GOCE successfully completes early orbit phase

Mar 20, 2009
The sleek aerodynamic design of GOCE (Gravity Field and Steady-State Ocean Circulation Explorer) immediately sets it apart from most other satellites. This unique five-metre long spacecraft has none of the usual moving parts. The satellite together with its sensor, system of supporting instrumentation and control elements actually form a single composite gravity-measuring device. Credits: ESA - AOES Medialab

ESA's GOCE satellite was formally declared ready for work at 01:00 CET on 20 March. During the critical Launch and Early Orbit Phase beginning with separation from its booster on 17 March, GOCE was checked out to confirm that all of its control systems are operating normally.

The end of the Launch and Early Phase (LEOP) came overnight after was switched to Fine Pointing Mode. This means that all of its systems are working normally and the is ready for full commissioning of its scientific instruments. With the end of LEOP, normal communications between the satellite and the ground are now being provided by ESA's ESTRACK station at Kiruna, Sweden.

"Everything is working well and we have a healthy satellite. Today, we will end round-the-clock staffing in the Main Control Room and move the Flight Control Team to regular work-day operations in the Dedicated Control Room," said Flight Operations Director Pier Paolo Emanuelli speaking this morning at ESA's European Space Operations Centre (ESOC), Darmstadt, Germany.

Satellite-to-satellite tracking in operation

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March 16, 2009 MP3 audio recording of the GOCE Flight Operations Director initiating the 'GO/NO-GO' roll call in the Main Control Room at ESOC, the European Space Operations Center. The roll call confirms that all supporting teams at ESOC are ready for GOCE launch. Credit: ESA

A major aim of this week's LEOP work was to bring the Satellite-to-Satellite Tracking Instrument (SSTI) - a highly accurate GPS () receiver - into full operation. Emanuelli confirmed that it is working normally.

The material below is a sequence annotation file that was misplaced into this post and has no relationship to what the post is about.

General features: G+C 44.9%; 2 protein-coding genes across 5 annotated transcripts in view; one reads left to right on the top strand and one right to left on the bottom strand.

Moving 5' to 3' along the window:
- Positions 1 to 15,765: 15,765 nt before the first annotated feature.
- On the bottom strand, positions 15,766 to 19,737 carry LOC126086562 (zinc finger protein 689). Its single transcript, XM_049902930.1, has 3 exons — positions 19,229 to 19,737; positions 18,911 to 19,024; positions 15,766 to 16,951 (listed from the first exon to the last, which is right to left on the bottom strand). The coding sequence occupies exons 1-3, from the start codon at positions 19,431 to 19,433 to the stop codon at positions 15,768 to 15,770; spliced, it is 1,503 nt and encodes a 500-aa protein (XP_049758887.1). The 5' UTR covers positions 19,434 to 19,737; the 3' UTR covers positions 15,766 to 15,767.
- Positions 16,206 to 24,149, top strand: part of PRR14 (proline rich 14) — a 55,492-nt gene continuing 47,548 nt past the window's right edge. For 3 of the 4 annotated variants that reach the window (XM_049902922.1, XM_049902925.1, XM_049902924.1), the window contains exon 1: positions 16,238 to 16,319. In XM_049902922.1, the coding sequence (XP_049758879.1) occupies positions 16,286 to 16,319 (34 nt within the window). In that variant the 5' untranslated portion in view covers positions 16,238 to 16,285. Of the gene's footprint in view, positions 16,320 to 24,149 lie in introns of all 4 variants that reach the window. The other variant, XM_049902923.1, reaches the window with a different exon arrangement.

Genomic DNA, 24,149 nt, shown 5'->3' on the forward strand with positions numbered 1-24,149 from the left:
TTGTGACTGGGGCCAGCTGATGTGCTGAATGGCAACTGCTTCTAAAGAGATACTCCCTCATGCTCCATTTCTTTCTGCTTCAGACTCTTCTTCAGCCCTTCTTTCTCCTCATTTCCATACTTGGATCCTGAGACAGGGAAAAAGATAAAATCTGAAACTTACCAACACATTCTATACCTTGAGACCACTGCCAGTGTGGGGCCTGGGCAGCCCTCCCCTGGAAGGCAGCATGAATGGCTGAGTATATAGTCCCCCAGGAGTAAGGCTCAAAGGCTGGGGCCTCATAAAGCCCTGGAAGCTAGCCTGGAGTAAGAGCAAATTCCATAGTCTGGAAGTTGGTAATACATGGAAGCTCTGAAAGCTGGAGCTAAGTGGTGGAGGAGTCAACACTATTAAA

"Switching on the SSTI was especially important, as this meant the satellite could start performing its own autonomous orbit determinations. SSTI identifies GOCE's position very accurately, and we need this functioning before we can bring the satellite into its final drag-free operations mode," he said.

First science data sets already received

In addition to providing realtime for flight control, SSTI is one of GOCE's two payload instruments and it is a very accurate scientific tool for recording and reconstructing the satellite's actual orbit. The first SSTI data have already been successfully received at the Payload Data Ground Segment at ESA's Earth Observation Centre (ESRIN), Frascati, Italy.

This video is not supported by your browser at this time.
Although the GOCE (Gravity Field and Steady-State Ocean Circulation Explorer) gradiometer is highly accurate, it is not possible to map the complete gravity field at all spatial scales with the same quality. To overcome this limitation the position of the GOCE satellite is tracked by GPS relative to GPS satellites at an altitude of 20 000 km - this procedure is known as satellite-to-satellite tracking. The gradiometer is used to measure small scales of the gravity field whilst GPS is used to obtain large-scale data. Credits: ESA - AOES Medialab

"Receiving initial science data from SSTI so soon has been an excellent first step and, now that the SSTI is operating, we are already proceeding with commissioning of the scientific payload," said GOCE Mission Manager Rune Floberghagen, who worked in ESOC's Main Control Room alongside the Mission Control Team during LEOP to monitor progress.

"GOCE is operating very well, and we are already looking forward to commissioning our other main instrument, the Electrostatic Gravity Gradiometer, starting in mid-April. It's going to be a very busy but tremendously exciting time as we begin science operations," said Floberghagen.

In the coming weeks, the mission is expected to achieve a number of crucial milestones, including switching on the electric ion propulsion, switching into Drag-Free Attitude Control mode and lowering the orbit to the planned altitude of about 260 km.

Source: European Space Agency

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